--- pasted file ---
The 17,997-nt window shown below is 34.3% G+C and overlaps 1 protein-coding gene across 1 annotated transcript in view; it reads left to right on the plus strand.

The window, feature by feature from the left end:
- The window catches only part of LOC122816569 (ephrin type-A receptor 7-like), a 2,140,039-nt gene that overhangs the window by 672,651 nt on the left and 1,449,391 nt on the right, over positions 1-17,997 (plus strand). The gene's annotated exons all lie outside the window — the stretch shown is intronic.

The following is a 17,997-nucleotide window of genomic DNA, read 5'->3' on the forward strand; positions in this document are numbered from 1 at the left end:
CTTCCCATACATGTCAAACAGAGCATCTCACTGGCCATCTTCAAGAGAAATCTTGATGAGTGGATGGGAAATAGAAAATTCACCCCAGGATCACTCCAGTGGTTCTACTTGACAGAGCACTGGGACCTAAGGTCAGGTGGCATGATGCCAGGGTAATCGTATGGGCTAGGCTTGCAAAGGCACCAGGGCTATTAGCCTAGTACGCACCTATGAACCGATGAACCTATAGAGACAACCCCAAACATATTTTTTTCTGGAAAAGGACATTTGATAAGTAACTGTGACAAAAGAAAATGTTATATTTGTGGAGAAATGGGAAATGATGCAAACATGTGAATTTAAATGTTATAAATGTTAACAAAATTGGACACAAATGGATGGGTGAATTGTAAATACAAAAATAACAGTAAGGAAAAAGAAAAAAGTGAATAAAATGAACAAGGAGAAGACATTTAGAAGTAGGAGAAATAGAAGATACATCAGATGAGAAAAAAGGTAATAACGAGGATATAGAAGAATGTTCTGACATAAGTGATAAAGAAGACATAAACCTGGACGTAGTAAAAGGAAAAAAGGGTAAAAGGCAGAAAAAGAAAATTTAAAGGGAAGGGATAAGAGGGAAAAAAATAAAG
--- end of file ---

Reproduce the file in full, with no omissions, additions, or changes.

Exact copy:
The 17,997-nt window shown below is 34.3% G+C and overlaps 1 protein-coding gene across 1 annotated transcript in view; it reads left to right on the plus strand.

The window, feature by feature from the left end:
- The window catches only part of LOC122816569 (ephrin type-A receptor 7-like), a 2,140,039-nt gene that overhangs the window by 672,651 nt on the left and 1,449,391 nt on the right, over positions 1-17,997 (plus strand). The gene's annotated exons all lie outside the window — the stretch shown is intronic.

The following is a 17,997-nucleotide window of genomic DNA, read 5'->3' on the forward strand; positions in this document are numbered from 1 at the left end:
CTTCCCATACATGTCAAACAGAGCATCTCACTGGCCATCTTCAAGAGAAATCTTGATGAGTGGATGGGAAATAGAAAATTCACCCCAGGATCACTCCAGTGGTTCTACTTGACAGAGCACTGGGACCTAAGGTCAGGTGGCATGATGCCAGGGTAATCGTATGGGCTAGGCTTGCAAAGGCACCAGGGCTATTAGCCTAGTACGCACCTATGAACCGATGAACCTATAGAGACAACCCCAAACATATTTTTTTCTGGAAAAGGACATTTGATAAGTAACTGTGACAAAAGAAAATGTTATATTTGTGGAGAAATGGGAAATGATGCAAACATGTGAATTTAAATGTTATAAATGTTAACAAAATTGGACACAAATGGATGGGTGAATTGTAAATACAAAAATAACAGTAAGGAAAAAGAAAAAAGTGAATAAAATGAACAAGGAGAAGACATTTAGAAGTAGGAGAAATAGAAGATACATCAGATGAGAAAAAAGGTAATAACGAGGATATAGAAGAATGTTCTGACATAAGTGATAAAGAAGACATAAACCTGGACGTAGTAAAAGGAAAAAAGGGTAAAAGGCAGAAAAAGAAAATTTAAAGGGAAGGGATAAGAGGGAAAAAAATAAAG